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Showing posts from January 16, 2016

Tapping the Human Microbiome (Kavli Hangout)

Late last year, 48 scientists from 50 U.S. institutions proposed the "Unified Microbiome Initiative," a national effort to decipher the nature, and applications, of microbiomes, ecosystems of microscopic life forms such as bacteria, viruses, archaea and fungi. Scientists can now identify microbes by the organisms' DNA, and have thereby discovered that microbiomes are far more diverse than anyone ever imagined. Each microbiome potentially includes hundreds of thousands of microbial species, all interacting with one another.

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Butchered Mammoth Suggests Humans Lived in Siberia 45,000 Years Ago

The slashed and punctured bones of a woolly mammoth suggest that humans lived in the far northern reaches of Siberia earlier than scientists had previously thought, a new study finds. Before the surprising discovery, researchers thought that humans lived in the freezing Siberian Arctic no earlier than about 30,000 to 35,000 years ago. Now, the newly studied mammoth carcass suggests that people lived in the area, where they butchered the likes of this giant animal about 45,000 years ago.


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A Look at Alex: NASA Satellite Spies Oddball January Hurricane

It's rare to see a hurricane in January, but Hurricane Alex formed yesterday (Jan. 14) in the Atlantic Ocean — well after the end of the hurricane season — and a NASA satellite caught a glimpse of the menacing storm. It marks the first time a hurricane has formed in the Atlantic in the month of January since 1938, according to NASA's Earth Observatory. NASA's Terra satellite spied the hurricane yesterday as it was developing.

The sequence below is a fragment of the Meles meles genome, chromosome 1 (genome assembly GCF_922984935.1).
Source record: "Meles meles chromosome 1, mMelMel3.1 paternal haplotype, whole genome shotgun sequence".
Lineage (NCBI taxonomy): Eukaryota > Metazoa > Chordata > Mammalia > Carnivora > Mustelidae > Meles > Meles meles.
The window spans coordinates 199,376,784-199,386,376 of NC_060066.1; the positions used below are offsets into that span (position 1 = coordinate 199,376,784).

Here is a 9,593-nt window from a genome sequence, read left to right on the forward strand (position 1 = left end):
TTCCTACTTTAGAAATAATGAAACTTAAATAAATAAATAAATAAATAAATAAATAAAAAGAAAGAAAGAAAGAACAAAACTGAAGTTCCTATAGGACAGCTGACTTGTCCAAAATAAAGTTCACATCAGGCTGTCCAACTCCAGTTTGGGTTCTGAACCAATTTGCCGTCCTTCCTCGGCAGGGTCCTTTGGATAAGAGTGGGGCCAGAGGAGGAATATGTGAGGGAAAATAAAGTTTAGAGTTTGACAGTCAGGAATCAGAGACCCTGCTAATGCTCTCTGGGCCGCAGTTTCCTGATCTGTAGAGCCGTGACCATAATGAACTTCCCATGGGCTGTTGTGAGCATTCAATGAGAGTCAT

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West Africa Is Not 'Ebola Free' After All, New Case Shows

The Ebola outbreak in West Africa is not over — just one day after the region was declared "Ebola-free," a new case of the virus was confirmed in Sierra Leone. The new case involved a 22-year-old woman, who was found dead in northern Sierra Leone and tested positive for the disease today (Jan. 15), according to The New York Times. Just yesterday, the World Health Organization declared the end of the Ebola outbreak in West Africa, because the three hardest-hit countries in the region — Guinea, Liberia and Sierra Leone — had not reported a new Ebola case for at least 42 days.

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